In years past, the Sundance Film Festival -- a two-week marathon of industry schmoozing, skiing and screenings in Park City, Utah -- has served as the launching pad for Jewish independent cinema. The gematria-laced, sci-fi-tinged "Pi," the Simon Wiesenthal Center-produced Oscar winner, "The Long Way Home," the Academy Award-nominated "Shine," and the critically lambasted "A Price Above Rubies" all surfaced there in recent years.
This year, Jewish filmmakers triumphed once again, as several top festival trophies went to films containing Jewish subject matter. The Dramatic Feature Directing Award went to Eric Mendelsohn for "Judy Berlin," a surreal meditation on dysfunctional Jewish families trying to make sense of their lives during a solar eclipse. And co-winning the Audience Award for World Cinema was "Train de Vie" ("Train of Life"), another dramatic comedy, almost film as fable, set during the Holocaust.
Like a French version of a Sholom Aleichem story, "Train of Life" spins the yarn of a shtetl, scheduled to face annihilation at the hands of the Germans, that finds hope when the village idiot proposes a plan to buy a train, disguise the townspeople as Nazis and deport everyone to Eretz Yisrael. Many of the film's seriocomic incidents -- Jewish tailors faking Nazi uniforms, swastikas replacing mezuzahs, etc. -- may straddle the line of good taste for some, but, like "Life Is Beautiful," the film's life-affirming sentiments strive to win over its audience.
Other features that generated positive buzz included "Mr. Death: The Rise and Fall of Fred A. Leuchter Jr.," a documentary about a Holocaust revisionist by Erroll Morris that received rave response, as did "Fools Gold," Jeffrey Janger's road movie about a pair of Oklahoma outlaws -- one Latino, the other Jewish -- on the lam.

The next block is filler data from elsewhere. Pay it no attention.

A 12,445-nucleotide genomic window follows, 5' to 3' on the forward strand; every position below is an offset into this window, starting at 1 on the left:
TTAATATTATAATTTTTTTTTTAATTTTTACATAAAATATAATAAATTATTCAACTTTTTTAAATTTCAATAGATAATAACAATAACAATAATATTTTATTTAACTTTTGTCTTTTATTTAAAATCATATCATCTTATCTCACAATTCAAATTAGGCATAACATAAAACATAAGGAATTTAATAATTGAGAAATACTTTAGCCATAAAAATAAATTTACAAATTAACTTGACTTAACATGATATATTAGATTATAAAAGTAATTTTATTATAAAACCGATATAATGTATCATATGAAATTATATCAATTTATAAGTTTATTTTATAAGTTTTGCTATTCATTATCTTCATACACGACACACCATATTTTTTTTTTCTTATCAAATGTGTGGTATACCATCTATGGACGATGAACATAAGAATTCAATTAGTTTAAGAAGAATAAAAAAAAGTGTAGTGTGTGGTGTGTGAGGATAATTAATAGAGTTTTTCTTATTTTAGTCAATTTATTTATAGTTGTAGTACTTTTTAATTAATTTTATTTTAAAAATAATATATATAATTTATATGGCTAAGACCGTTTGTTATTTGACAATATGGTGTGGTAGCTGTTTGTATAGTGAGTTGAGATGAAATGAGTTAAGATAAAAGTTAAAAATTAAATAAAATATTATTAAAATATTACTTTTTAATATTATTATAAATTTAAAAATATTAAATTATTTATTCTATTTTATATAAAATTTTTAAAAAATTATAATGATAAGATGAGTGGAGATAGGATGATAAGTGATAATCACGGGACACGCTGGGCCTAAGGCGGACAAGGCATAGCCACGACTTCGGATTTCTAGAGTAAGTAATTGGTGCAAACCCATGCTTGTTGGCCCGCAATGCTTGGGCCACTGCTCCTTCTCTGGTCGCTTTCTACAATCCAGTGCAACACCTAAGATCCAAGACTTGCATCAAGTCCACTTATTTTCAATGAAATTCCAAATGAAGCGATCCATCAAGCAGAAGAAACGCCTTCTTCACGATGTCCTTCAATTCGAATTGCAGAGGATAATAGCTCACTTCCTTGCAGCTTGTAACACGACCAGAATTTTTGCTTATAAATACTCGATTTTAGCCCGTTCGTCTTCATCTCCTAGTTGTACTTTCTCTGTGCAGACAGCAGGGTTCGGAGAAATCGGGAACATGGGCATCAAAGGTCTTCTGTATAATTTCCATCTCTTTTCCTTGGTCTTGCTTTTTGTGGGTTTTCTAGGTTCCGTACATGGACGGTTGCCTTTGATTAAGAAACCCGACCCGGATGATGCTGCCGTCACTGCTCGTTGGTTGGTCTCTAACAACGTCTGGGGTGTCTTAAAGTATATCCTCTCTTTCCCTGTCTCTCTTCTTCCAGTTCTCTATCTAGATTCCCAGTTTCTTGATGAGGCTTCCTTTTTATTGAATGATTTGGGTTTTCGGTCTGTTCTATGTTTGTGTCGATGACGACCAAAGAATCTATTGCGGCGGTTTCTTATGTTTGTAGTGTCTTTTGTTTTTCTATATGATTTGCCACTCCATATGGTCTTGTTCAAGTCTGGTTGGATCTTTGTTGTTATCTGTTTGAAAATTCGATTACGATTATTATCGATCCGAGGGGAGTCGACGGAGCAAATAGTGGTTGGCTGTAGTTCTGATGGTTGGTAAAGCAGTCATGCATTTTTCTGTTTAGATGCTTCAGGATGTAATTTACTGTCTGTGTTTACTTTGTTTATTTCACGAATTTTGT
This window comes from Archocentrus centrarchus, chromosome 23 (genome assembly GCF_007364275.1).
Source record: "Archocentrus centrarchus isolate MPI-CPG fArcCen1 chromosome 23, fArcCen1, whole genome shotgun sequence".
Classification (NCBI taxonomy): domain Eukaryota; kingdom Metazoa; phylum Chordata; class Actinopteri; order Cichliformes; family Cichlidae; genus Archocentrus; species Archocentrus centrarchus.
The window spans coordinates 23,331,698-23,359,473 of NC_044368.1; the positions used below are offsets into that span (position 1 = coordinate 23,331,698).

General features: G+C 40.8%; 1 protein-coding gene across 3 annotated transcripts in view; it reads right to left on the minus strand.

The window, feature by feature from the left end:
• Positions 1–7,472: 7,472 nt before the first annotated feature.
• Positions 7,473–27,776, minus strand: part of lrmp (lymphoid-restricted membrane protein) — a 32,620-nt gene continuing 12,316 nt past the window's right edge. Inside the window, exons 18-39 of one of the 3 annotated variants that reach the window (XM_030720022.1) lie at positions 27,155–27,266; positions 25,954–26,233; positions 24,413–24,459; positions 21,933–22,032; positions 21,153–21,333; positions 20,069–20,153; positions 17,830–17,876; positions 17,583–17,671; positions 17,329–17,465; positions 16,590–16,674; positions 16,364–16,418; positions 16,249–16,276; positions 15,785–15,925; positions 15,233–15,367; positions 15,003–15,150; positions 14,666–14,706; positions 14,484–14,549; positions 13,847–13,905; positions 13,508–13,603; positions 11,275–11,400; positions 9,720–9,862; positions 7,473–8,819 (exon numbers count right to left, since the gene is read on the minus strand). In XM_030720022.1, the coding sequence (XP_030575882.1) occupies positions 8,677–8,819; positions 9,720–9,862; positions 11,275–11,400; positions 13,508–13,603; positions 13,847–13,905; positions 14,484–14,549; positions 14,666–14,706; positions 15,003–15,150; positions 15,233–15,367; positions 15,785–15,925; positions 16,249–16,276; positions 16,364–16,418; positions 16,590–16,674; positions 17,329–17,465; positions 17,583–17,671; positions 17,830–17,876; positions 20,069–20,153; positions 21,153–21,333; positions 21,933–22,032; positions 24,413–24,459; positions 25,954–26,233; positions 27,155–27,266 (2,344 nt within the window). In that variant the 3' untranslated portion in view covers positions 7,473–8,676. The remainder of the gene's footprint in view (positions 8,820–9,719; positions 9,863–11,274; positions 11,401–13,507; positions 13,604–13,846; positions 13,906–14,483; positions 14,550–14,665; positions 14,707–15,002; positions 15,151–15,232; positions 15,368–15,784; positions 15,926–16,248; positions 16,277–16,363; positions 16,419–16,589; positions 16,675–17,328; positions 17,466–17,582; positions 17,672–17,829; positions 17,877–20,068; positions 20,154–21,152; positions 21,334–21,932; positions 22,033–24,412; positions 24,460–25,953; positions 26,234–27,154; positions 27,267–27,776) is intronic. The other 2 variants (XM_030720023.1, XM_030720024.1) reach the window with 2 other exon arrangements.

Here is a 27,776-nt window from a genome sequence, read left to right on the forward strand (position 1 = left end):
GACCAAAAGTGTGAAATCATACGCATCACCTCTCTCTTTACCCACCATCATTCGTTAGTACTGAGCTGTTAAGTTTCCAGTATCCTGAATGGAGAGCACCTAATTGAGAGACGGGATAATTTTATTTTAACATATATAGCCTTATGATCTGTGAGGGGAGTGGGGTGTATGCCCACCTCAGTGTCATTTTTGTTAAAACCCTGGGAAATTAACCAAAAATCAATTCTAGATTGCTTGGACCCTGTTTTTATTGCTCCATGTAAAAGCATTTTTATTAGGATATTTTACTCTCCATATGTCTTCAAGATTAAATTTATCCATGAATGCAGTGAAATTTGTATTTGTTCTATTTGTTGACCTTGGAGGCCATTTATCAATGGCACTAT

Also receiving attention was "A Walk on the Moon," directed and produced by actors Tony Goldwyn (grandson of movie mogul Sam Goldwyn) and Dustin Hoffman, respectively. Set in 1969, the bittersweet drama centers around a bored Jewish mother (Diane Lane) and daughter (Anna Paquin) who find themselves lured to Woodstock while vacationing in the Catskills. At the press conference for the film, "Moon's" screenwriter talked about the resistance she met while shopping around her nostalgic script. Mentioning that studio execs had found her story "too soft, too small, not global enough and too ethnic," Hoffman quipped, "Hey, that describes me!"
Jewish images also turned up in unexpected places. In "Home Page," filmmaker Doug Block uses his nephew's bar mitzvah and a family seder to contrast traditional Jewish community with the fragmented one found across the World Wide Web. In "Fools Gold," the twentysomething Jew, struggling with both Jewish identity and anti-Semitism, attempts to keep kosher as he is being pursued and, to his dismay, learns that his "wanted" photo is an old bar mitzvah picture (in a postmodern Hitchcockian cameo, the director used his own bar mitzvah photo for the shot). And in the hip romance, "The Invisibles," a fresh-out-of-rehab rock star named Jude displays an uncanny Chassidic knowledge, offering rabbinical tales from the Baal Shem Tov and offhand comments about planting trees in Israel.
One of the festival's sleeper hits, "The Invisibles" shot for an astounding $7,000 in eight days and was directed by Noah Stern, a Conservative Jew from Chicago whose production entity, ZH Films, stands for Zionist Hoodlum (a reference to the infamous Oscar speech Vanessa Redgrave gave in the 1970s).
If the overt Jewish presence in, of all places, Park City seemed jarring to some, the juxtaposition wasn't wasted on "Invisibles" director Stern, who told The Journal: "Most Jews in Hollywood hide from their identity, but like many at Sundance, I have no interest in hiding. There's a ghettoization in the industry about being a Jew, but we prefer not to be a part of that ghetto. And if we're labeled freaks for doing that, dayenu."